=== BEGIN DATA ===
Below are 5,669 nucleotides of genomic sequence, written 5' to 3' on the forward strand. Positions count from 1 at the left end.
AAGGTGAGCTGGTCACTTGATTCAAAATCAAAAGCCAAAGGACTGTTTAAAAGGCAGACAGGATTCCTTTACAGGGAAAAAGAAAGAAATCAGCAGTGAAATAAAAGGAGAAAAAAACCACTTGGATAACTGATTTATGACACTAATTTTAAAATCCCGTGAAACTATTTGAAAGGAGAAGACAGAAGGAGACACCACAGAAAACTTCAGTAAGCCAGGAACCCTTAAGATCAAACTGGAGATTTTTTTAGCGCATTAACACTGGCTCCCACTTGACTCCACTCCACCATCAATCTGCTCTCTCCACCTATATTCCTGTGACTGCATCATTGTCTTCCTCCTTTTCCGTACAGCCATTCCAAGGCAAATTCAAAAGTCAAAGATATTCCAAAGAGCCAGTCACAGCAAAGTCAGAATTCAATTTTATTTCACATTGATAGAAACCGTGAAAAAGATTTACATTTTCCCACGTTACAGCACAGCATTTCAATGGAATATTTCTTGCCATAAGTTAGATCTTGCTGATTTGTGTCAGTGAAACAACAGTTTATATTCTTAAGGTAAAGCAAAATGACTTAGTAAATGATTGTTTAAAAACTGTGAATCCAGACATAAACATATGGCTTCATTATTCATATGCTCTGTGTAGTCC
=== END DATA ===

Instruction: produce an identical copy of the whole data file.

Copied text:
Below are 5,669 nucleotides of genomic sequence, written 5' to 3' on the forward strand. Positions count from 1 at the left end.
AAGGTGAGCTGGTCACTTGATTCAAAATCAAAAGCCAAAGGACTGTTTAAAAGGCAGACAGGATTCCTTTACAGGGAAAAAGAAAGAAATCAGCAGTGAAATAAAAGGAGAAAAAAACCACTTGGATAACTGATTTATGACACTAATTTTAAAATCCCGTGAAACTATTTGAAAGGAGAAGACAGAAGGAGACACCACAGAAAACTTCAGTAAGCCAGGAACCCTTAAGATCAAACTGGAGATTTTTTTAGCGCATTAACACTGGCTCCCACTTGACTCCACTCCACCATCAATCTGCTCTCTCCACCTATATTCCTGTGACTGCATCATTGTCTTCCTCCTTTTCCGTACAGCCATTCCAAGGCAAATTCAAAAGTCAAAGATATTCCAAAGAGCCAGTCACAGCAAAGTCAGAATTCAATTTTATTTCACATTGATAGAAACCGTGAAAAAGATTTACATTTTCCCACGTTACAGCACAGCATTTCAATGGAATATTTCTTGCCATAAGTTAGATCTTGCTGATTTGTGTCAGTGAAACAACAGTTTATATTCTTAAGGTAAAGCAAAATGACTTAGTAAATGATTGTTTAAAAACTGTGAATCCAGACATAAACATATGGCTTCATTATTCATATGCTCTGTGTAGTCC